Indian diplomacy has scored a quick victory in securing the release of 46 nurses briefly held captive by Sunni Arab militants in Iraq. This raises hopes that another batch of workers from northern India kidnapped from the Iraqi town of Mosul can also be freed.
ISIS militants moved the nurses to Mosul on Thursday before setting them off on the way to Erbil, Iraq’s fourth largest town, from where they are expected to be flown back to India.
The swiftness of the release of the nurses is in sharp contrast to the fate of 39 Indian workers who have been held captive for almost three weeks now by ISIS, which is running a bloody insurrection to establish a new Islamic caliphate in the Middle East.
There has been little news on the workers except for the fact that they are safe and probably somewhere around the ISIS-controlled town of Mosul. Certainly, there has been little visible movement forward in securing their release. Besides, the brief kidnapping of the nurses only underscored the fragile state of thousands of Indian expatriates living across Iraq, although, for now, most of them are located away from the battle zones.
Questions will be asked about how it was possible to secure the release of the nurses but not the Indian workers. One theory is that the nurses were never kidnapped but were only being evacuated by ISIS from an embattled town. If so, could it be possible that ISIS militants were wary of holding a group of women while the Indian workers, all men, were fair game as hostages in a zone of conflict?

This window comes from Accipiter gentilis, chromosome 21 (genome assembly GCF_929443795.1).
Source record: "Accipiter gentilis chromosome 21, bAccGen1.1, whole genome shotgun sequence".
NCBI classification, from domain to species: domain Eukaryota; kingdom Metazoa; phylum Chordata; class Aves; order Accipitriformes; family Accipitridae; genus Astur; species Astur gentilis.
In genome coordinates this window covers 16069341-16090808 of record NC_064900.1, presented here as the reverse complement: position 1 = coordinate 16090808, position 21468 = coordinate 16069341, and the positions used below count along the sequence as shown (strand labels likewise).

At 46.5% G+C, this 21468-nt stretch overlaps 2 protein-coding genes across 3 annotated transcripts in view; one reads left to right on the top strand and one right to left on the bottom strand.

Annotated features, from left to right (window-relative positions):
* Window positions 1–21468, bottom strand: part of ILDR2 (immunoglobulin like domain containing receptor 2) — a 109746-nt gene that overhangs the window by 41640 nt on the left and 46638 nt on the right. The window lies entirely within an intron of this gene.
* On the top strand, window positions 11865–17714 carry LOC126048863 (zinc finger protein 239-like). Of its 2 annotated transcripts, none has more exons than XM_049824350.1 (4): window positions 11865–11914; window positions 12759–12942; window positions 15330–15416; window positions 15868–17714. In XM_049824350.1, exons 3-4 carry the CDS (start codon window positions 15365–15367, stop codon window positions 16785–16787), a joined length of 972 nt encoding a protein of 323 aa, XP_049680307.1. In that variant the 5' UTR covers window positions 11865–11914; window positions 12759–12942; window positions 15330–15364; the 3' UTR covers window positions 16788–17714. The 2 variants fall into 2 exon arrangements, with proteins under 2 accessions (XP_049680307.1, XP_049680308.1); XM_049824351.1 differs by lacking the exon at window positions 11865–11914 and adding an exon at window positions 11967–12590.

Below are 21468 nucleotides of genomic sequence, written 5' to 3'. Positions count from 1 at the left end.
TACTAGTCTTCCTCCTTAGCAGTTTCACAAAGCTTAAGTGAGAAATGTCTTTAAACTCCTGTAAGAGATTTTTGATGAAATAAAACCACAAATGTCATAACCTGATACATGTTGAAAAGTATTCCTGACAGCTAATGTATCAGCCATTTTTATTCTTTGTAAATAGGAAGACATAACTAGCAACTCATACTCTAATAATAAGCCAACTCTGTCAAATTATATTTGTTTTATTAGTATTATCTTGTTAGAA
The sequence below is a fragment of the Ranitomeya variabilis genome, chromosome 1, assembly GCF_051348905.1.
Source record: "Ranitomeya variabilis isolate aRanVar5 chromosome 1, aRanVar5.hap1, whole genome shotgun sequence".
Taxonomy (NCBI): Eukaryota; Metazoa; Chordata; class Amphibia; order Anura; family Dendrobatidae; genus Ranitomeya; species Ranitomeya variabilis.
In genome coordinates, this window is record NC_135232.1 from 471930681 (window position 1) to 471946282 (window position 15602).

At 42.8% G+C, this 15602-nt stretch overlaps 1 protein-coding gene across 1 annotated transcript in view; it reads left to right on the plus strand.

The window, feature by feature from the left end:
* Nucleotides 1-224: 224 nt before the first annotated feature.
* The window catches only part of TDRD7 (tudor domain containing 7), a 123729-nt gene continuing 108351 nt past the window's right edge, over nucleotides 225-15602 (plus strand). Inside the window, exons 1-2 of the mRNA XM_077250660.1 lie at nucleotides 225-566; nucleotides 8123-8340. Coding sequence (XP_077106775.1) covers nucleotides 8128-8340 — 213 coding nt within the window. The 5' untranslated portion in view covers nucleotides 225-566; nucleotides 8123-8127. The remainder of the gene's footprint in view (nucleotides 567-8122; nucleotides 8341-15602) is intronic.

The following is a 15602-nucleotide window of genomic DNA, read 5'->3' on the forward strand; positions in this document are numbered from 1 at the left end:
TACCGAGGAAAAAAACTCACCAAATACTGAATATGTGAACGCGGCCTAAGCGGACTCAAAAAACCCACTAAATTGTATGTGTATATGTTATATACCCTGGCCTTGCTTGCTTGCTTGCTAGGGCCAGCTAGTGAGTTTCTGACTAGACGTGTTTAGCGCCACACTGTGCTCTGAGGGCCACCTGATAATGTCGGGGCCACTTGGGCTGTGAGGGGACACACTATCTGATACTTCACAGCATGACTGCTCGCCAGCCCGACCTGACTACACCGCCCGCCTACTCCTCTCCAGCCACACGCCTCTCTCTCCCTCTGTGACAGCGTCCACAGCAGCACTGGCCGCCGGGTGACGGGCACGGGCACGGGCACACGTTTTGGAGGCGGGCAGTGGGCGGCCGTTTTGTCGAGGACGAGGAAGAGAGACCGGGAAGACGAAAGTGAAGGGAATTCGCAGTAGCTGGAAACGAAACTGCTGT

So, what is exactly stopping India securing the release of its kidnapped workers in Iraq?
To understand the challenge India faces in retrieving its abducted citizens one would have to look at the possible options before New Delhi. The government is already exploring some of these, including seeking the help of United States, given that country’s influence in the region and over the government of Iraqi Prime Minister Nouri al-Maliki.
New Delhi is also known to have sought help from dominant Sunni powers such as Saudi Arabia and Qatar that are believed to have some leverage on ISIS.
A third option is to reach out to former leaders of executed Iraqi dictator Saddam Husain’s Ba’ath party who reportedly have a line open to Abu Bakr al-Baghdadi, the ISIS chief who recently assigned himself as the caliph of Muslims worldwide.
But in exercising one option over the other, India is caught in a dilemma.
To be sure, there is little hope for help from Baghdad because the town, Mosul, where the Indian workers are being held is an ISIS stronghold. Moreover, the Iraqi parliament is now preoccupied with a standoff over electing a new government, besides fighting the Sunni Arab militants of ISIS.‘
Even if India were to open a line with ISIS, possibly through Izzat al-Douri, Saddam Husain’s former second-in-command and leader of the militia Jaysh al-Tariqa al-Naqshbandia, it would be difficult to convince the group to give up the Indian workers who they would want to use as human shields against any Iraqi military assault. Or as a bargaining chip to secure a safe passage for its commanders in the event of an Iraqi siege.
Besides, ISIS commanders would also be wary of handing over the Indian hostages to any unknown entity because of fears of sabotage by rival forces or security agencies, something that may lead to a groundswell of global opinion against ISIS and possibly hasten a western military intervention.
Another potential prickly area could be establishing the status of some of the kidnapped Indian workers. There are speculations that some of them may have been working in Iraq illegally.
Given the complicated scenario, India must develop a network of ground-level interlocutors capable of reaching out with trust to most of the stakeholders in the region, including through liberal Kurdish intermediaries, the kind that may have played a role in securing the release of the nurses.